Pop music was becoming a voice of the culture. And Marvin Gaye's song "What's Going On?" was a subtle and beautiful way to shed light on the world's troubles.

The song was accessible to every audience regardless of age and race and spoke to the essence of life at the beginning of the 1970s.

After the release of this song, pop musicians understood that no matter what circumstances they faced, they had a platform to share their views beyond broken hearts and the honeymoon stages of a new romance.

Marvin Gaye - What's Going

4."I'd Like To Teach The World To Sing"—Coca Cola commercial (1971)

You know your efforts to change the world are starting to become noticed when a television commercial highlights your counter-culture. This song was quite disruptive to how advertisers viewed the youth's relationship to music, which at the time was peace and love.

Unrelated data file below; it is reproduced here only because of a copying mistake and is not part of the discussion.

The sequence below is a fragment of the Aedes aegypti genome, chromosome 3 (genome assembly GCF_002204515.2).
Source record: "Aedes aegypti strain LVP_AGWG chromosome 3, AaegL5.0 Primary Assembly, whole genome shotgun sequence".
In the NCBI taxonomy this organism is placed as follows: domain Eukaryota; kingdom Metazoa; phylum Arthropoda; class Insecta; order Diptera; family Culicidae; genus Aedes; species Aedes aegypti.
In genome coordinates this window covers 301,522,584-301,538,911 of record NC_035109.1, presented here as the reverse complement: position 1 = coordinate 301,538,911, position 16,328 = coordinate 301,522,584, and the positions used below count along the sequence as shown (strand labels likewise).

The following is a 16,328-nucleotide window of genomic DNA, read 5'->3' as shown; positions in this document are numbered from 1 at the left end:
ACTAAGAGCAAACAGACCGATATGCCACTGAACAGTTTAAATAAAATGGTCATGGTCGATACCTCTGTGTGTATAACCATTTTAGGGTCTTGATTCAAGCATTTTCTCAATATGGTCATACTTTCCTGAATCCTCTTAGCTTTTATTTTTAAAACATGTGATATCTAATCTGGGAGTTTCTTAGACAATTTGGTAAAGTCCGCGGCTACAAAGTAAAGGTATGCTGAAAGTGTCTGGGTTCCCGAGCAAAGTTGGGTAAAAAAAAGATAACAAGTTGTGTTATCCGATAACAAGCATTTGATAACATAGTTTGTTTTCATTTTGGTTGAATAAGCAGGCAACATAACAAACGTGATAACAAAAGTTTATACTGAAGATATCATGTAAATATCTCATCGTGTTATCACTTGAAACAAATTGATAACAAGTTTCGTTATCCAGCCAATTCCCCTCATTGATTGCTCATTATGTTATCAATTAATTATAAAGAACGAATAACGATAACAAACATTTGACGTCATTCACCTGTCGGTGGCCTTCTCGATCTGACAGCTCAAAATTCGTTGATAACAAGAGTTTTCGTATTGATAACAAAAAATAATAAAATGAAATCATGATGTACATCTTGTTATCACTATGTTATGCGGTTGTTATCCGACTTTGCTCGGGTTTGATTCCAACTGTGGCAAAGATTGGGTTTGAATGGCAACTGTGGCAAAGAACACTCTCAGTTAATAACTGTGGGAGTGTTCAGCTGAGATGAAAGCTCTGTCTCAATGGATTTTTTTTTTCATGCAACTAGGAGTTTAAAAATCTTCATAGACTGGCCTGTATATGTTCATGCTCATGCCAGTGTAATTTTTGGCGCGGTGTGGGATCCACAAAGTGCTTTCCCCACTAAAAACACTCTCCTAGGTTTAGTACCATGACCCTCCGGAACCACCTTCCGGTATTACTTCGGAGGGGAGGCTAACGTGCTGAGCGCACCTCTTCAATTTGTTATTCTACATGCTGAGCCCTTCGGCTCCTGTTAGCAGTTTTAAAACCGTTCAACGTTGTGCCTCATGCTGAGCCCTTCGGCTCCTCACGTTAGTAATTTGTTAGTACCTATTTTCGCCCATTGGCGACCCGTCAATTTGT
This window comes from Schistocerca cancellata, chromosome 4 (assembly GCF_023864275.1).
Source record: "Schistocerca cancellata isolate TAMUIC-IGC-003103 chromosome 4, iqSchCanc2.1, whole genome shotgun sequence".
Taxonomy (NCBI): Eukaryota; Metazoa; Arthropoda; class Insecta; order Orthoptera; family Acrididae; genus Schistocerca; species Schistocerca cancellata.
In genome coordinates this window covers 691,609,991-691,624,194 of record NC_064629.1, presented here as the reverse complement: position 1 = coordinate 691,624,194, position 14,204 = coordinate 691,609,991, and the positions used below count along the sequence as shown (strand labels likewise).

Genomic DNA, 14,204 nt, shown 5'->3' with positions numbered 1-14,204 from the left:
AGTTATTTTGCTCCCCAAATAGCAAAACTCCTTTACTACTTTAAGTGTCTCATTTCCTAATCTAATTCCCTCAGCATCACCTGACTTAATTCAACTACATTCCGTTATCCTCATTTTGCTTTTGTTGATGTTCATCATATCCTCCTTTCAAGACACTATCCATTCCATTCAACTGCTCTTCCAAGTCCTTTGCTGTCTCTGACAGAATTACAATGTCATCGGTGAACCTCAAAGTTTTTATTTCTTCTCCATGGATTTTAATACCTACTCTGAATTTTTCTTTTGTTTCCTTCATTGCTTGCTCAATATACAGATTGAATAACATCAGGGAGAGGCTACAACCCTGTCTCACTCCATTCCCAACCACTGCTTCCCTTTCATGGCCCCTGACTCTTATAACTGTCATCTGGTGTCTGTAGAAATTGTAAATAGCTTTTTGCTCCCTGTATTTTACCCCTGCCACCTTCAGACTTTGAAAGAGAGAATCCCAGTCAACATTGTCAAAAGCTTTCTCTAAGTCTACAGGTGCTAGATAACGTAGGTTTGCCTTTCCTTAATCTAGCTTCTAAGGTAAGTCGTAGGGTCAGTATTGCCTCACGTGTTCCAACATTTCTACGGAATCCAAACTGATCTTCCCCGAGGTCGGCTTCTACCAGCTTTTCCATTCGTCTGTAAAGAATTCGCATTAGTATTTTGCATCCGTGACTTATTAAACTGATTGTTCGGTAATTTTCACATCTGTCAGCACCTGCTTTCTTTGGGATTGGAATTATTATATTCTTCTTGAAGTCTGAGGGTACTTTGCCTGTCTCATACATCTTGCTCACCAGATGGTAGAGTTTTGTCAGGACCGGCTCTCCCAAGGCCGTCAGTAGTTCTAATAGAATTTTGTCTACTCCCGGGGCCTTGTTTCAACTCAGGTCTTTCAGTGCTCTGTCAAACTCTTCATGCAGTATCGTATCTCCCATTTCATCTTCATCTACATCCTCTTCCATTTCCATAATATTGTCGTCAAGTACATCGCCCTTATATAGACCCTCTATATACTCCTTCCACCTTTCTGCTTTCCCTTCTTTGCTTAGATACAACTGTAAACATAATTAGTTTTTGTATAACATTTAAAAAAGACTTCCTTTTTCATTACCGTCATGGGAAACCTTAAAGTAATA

This was when television started playing the kind of music popular amongst the youth to drive sales, which is common practice today.

Coca Cola Commercial - I'd Like to Teach the World to Sing (In Perfect Harmony) -

5." Billie Jean"— Michael Jackson( 1982)

Before his performance of Billie Jean for Motown's 25th anniversary in 1983, Michael Jackson was already a mega superstar. But after he performed the track, he was in a caliber that many artists didn't reach at that time.

Also, the song was a culture-defining moment as it broke MTV's color barrier as it brought in the vibes of the 1980s from hip hop, soul, and glam metal.

Michael Jackson - Billie Jean (Official Video)

6."Rapper's Delight"— Sugarhill Gang (1979)

Talented musicians Nile Rodgers and Bernard Edwards had initially threatened to sue Sugarhill Gang over copyright infringement when they heard their classic song "Good Times" being played under the free-style raps of the Harlem-based group Sugarhill Gang.

Years later, Rodgers admitted that “Rapper's Delight" became one of his favorite songs of all time. There was also criticism because two group members from Sugarhill Gang were from New Jersey, and none were DJs or MCs.

Ultimately, the song essentially paved the way for rap and hip-hop genres to a larger audience.